The Art of Jon Kessler, the who calls Columbia’s MFA program “Almost Criminal” 

Earlier entries in the “Death of University Art Programs” series

Part 1: Eric Fischl

Part 2: The Corcoran Collapse 

Part 3: Ignorance as a Method of Critique 

Part 4: The Subsidized Sedition of Establishment Art Schools

UPDATE: Welcome Instapundit readers! Please visit other posts for more commentary on the state of the arts.

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18 thoughts on “ARTICLE: The Death of University Arts Programs, Part 5: Why Columbia Art Students Demanded Tuition Refunds

  1. You touched on an interesting point, that socialist systems – non merit based systems – are a return to aristocracy. There is an aristocratic class who decide who gets access and who gets noticed and who succeeds. You live or die by your political connections, your place in the feudal hierarchy. Everyone else remain serfs.

  2. Technically, if a particular item / issue costs a sum, and doesn’t meet to the promised quality, a refund can be requested. That can be read in law-books. The place of production: if primitive, speaks more to the imagination than if produced in a well-furnished studio. Think of Francis Bacon. But the production facility bears no direct relation to the quality of the art. (here, I do not refer to the use of ready-mades).
    As a former teacher, my vision is, that at every phase of the study, students may demand sufficient guidance. Not telling how to produce good art, but helping to decipher a proper path. By applying resistance. Yet, being teached, being in an art institute, also carries the risk of becoming corrupt. The risk not necessarily related to the amount paid for tuition. But having an inverse relation to intuition.
    At such moment, the telephone (always) rings (Raymond Chandler). Regards, Drager

  3. I call it rampant dilettantism in my criticisms of graduate level music composition programs. Nobody has any technique, much less talent. It’s all about who can ingratiate themselves into the cool kids club as viewed by the professors. No individualism is allowed.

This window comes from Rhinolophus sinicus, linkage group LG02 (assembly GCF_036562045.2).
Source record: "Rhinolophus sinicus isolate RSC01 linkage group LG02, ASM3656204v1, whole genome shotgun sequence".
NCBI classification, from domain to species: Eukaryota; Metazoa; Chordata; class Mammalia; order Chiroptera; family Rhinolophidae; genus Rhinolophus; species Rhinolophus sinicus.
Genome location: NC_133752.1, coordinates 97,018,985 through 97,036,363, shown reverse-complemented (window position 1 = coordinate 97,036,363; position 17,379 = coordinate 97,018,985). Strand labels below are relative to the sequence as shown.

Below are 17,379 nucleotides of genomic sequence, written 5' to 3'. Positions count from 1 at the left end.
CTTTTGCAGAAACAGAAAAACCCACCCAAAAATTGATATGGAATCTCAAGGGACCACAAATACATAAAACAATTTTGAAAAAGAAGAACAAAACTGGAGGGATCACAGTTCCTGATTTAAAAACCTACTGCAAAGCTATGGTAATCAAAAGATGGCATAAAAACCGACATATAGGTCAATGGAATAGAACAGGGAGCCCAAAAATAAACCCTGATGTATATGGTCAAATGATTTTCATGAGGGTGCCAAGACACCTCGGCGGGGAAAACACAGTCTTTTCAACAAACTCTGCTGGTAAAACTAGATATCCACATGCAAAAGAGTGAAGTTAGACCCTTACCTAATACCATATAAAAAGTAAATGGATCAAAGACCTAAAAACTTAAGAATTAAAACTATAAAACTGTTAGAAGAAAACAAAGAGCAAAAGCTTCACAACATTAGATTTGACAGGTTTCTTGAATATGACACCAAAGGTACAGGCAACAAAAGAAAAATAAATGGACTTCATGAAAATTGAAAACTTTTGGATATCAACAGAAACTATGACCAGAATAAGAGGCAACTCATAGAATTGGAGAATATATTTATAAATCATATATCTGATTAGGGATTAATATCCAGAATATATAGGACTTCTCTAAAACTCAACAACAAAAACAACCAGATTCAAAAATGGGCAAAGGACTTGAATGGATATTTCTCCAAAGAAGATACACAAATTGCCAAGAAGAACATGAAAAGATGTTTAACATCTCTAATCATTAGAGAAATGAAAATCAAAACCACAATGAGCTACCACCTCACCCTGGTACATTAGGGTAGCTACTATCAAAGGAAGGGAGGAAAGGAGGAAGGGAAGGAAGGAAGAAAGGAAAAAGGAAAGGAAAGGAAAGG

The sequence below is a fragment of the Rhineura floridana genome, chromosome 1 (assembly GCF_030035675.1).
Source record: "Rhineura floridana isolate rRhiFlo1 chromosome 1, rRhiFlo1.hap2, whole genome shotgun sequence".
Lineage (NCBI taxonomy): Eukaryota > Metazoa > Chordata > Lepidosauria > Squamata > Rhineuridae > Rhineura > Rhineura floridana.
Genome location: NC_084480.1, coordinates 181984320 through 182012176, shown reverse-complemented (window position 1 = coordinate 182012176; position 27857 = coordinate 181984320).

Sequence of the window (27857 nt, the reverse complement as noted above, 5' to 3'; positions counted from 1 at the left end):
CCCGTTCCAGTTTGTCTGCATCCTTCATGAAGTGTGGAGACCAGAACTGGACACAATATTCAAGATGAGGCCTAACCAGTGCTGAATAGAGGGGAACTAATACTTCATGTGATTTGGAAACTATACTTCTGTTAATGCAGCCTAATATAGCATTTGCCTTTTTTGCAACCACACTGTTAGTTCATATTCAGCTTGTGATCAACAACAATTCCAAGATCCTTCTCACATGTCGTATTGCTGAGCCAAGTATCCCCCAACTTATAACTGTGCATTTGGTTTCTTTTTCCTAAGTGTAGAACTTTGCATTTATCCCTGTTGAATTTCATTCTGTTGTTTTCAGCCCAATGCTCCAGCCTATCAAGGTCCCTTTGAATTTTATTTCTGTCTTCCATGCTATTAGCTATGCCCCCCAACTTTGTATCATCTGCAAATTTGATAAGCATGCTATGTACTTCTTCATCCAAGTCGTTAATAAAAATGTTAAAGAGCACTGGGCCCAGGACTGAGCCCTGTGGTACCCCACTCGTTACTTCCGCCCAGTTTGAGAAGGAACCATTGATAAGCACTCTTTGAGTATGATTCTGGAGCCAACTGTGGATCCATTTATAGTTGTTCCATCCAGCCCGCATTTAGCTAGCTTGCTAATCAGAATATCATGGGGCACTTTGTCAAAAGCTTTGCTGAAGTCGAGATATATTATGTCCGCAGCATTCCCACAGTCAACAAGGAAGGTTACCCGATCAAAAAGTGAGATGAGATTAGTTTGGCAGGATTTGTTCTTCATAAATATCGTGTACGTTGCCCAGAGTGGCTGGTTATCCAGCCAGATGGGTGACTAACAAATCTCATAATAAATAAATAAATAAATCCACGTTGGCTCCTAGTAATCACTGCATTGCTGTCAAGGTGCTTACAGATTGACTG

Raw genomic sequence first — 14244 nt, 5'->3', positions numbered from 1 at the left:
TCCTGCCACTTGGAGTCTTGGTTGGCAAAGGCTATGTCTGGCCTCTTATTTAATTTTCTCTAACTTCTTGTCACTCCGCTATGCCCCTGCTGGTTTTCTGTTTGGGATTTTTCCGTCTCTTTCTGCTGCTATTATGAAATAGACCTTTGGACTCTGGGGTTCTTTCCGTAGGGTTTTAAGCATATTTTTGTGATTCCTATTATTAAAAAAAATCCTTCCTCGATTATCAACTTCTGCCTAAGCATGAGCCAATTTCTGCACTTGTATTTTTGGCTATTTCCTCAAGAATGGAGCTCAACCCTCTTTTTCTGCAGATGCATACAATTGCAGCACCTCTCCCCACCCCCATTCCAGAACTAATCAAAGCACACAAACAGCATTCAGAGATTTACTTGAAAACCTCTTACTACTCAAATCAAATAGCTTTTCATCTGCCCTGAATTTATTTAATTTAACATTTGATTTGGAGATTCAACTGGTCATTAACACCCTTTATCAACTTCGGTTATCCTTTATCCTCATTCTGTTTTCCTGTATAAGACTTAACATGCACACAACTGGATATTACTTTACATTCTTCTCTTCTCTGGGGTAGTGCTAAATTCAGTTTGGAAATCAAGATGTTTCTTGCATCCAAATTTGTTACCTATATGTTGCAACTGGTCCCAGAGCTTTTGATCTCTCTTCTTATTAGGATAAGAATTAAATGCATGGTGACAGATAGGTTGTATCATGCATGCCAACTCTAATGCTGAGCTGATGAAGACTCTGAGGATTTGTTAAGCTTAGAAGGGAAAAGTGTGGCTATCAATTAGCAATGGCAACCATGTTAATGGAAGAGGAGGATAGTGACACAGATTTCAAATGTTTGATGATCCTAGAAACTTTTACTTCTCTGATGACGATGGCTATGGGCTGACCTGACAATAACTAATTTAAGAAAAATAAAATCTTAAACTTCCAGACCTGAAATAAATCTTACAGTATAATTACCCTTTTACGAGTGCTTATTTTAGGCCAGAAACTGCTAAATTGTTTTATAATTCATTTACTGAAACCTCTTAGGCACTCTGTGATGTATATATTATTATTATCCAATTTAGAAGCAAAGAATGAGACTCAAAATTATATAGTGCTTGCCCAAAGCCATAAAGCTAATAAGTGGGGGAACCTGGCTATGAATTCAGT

4. “In the Postmodern world, it’s not what you do, it’s who you know.” Rather -see Bob Mapplethorpe- it’s not what you do, it’s who you do.

  5. Some years ago a speaker at the university art museum in our city presented a talk addressing issues of controversy at that time (the Mapplethorpe thing) and actually said that true creativity in the arts has “always” involved challenging the conventions and accepted ideas of society. That a major museum could sponsor a speaker with this degree of ignorance was a bit astonishing, but he was promoting a widespread superstition that is, unfortunately, communicated to students who accept it (ironically) on authority.

  6. The students in question were well aware of the cost of the institution when enrolling. They can hardly come back now and ask for a refund because they weren’t given the right connections. Finding a job after college is their responsibility, not that of the institution. There’s obviously some grey area here with lack of staffing, but I would still say they only have a case if they were not able to meet their degree requirements because of staffing issues.
    Like you, I lived in some nasty conditions during and after college in order to get by. I also worked a lot of long hours to pay for as much of my degree as I earned it as possible to offset the amount of debt I was incurring. Not having a proper studio was the least of my worries. I have only really had the luxury of enough space in the last year, but I have managed to get by and expand my art and public exposure a little more every day.
    One of the biggest pieces of advice I give to young artists is to avoid the high cost of a prestigious school. If they’re serious about art, they can learn what they need at a local or community college for a fraction of the cost. Even better, I recommend finding an artist to apprentice under and use real studio experience as a way to cultivate skills and connections.

    When is your book due to be published Richard? I would be interested in getting a copy.

  7. Richard,
    I didn’t realize you posted humor. All of these people at Columbia are funny, all of them, and they have no idea that they are. I wonder if any of these students really believe they will see any of that money back?

  8. Heh. I think we are seeing the result of about 40yrs of hiding “activists” in the administrations of US university’s. It used to be that a faculty position was a favorite place but that became too obvious so they allowed them to charge anything they wanted and they packed the admint with created positions and people. Of course your particular area has always been a favorite for these people in that how do you critique a person in a field (art) in which there are supposedly no guidelines? Well I’m blathering now.

  9. The ambiguity let them create their own twisted guidelines. The administrators have found the perfect Postmodern parasitic ecosystem for their lack of talent.